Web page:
Gov. Roy Cooper and state health officials want school boards that have made face masks optional to change course.
In a letter Friday, Cooper made an “urgent request” to the school boards to follow the guidance in the North Carolina Strong SchoolsNCToolkit, which recommends students and staff wear masks.
“The science is clear that children learn better when they attend school in person and the science is also clear that masks reduce COVID infections so we can keep them there,” Cooper said in a statement Friday. “The Delta variant is moving fast and I strongly urge school leaders who have made masks optional to reconsider and make them mandatory.
The Raleigh News & Observer reports that as many as 52 of the state’s 115 school districts have made masks optional. Most of those districts are in small, rural communities with low COVID-19 vaccination rates.
Districts that have adopted mask mandates have faced pushback from some parents and others who contend masks interfere with the educational process and, falsely, that they are not effective in protecting students and teachers from COVID-19.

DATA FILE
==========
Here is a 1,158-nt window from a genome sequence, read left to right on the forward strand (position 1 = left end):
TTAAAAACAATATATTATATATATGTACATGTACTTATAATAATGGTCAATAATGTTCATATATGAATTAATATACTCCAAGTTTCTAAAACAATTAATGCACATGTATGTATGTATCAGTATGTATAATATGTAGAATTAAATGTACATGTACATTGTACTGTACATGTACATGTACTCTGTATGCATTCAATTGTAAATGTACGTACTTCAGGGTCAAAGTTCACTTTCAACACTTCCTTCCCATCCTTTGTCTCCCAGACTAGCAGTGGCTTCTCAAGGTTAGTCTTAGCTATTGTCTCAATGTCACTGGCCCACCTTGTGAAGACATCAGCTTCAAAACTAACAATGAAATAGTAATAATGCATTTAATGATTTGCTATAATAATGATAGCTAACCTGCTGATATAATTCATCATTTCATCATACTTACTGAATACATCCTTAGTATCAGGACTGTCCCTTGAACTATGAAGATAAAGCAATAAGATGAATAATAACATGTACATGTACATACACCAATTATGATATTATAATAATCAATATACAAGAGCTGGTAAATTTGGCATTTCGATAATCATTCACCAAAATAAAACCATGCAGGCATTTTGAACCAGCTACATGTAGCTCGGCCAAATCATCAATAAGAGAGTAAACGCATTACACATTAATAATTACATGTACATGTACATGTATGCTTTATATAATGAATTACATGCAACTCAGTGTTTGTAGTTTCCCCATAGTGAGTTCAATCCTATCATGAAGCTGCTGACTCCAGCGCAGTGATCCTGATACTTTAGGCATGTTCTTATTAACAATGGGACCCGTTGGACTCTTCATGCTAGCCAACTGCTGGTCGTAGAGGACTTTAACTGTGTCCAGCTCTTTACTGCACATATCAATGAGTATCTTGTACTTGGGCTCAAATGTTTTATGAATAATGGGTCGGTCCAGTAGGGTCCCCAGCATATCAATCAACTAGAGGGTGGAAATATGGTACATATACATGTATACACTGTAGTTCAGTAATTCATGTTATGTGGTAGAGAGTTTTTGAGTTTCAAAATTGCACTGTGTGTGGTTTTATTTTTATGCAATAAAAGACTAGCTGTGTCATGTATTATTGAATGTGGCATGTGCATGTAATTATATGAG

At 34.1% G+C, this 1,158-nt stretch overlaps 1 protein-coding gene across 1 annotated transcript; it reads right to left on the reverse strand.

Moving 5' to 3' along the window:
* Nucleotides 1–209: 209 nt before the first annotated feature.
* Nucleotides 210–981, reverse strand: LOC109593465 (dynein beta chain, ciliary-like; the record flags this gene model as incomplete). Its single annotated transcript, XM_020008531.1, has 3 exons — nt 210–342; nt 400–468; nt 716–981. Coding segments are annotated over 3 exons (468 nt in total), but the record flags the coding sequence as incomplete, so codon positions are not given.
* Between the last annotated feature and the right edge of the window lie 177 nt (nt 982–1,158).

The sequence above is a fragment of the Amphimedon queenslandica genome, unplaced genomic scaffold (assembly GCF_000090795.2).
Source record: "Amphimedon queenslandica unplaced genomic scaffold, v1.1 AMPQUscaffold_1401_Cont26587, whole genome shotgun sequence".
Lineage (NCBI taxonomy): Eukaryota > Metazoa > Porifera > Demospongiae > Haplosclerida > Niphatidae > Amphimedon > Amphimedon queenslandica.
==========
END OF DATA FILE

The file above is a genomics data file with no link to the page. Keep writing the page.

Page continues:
Mandy Cohen, secretary of the state Department of Health and Human Services, and Betsey Tilson, the state health director, also signed the letter addressed to school board chairs. The letter comes as most of the state’s 1.5 million schoolchildren prepare to return to classrooms on Aug. 23.
“The highly contagious Delta variant of COVID-19 continues to spread rapidly through North Carolina,” Tilson said. “A layered approach to prevention, including universal masking, helps protect the health and well-being of students and staff and helps keep everyone in school – teaching, learning, and thriving.”
The letter reminds districts that the Delta variant of COVID-19 is spreading rapidly. Hospitalizations have more than doubled over the past two weeks, cases have increased by more than 50% in seven days and the number of people going to the emergency department with COVID-like symptoms is rising, the letter said.
It also warns district leaders about the increase in rates of infection in children.
“While it is still unclear if the Delta variant causes more severe illness in children than prior variants, we are seeing increasing hospitalizations for pediatric patients,” the letter said. “In addition, we are still learning more about the risk of long-term complications in children.”
Children under 12 are not eligible for the vaccine and the percentage of children 12-18 who have taken the vaccine remains low.
“Vaccines remain our best weapon to fight the pandemic, and we ask that you find ways to encourage your staff and eligible students to get vaccinated,” the letter said. “Many of our counties lag the state and nation on vaccine uptake.”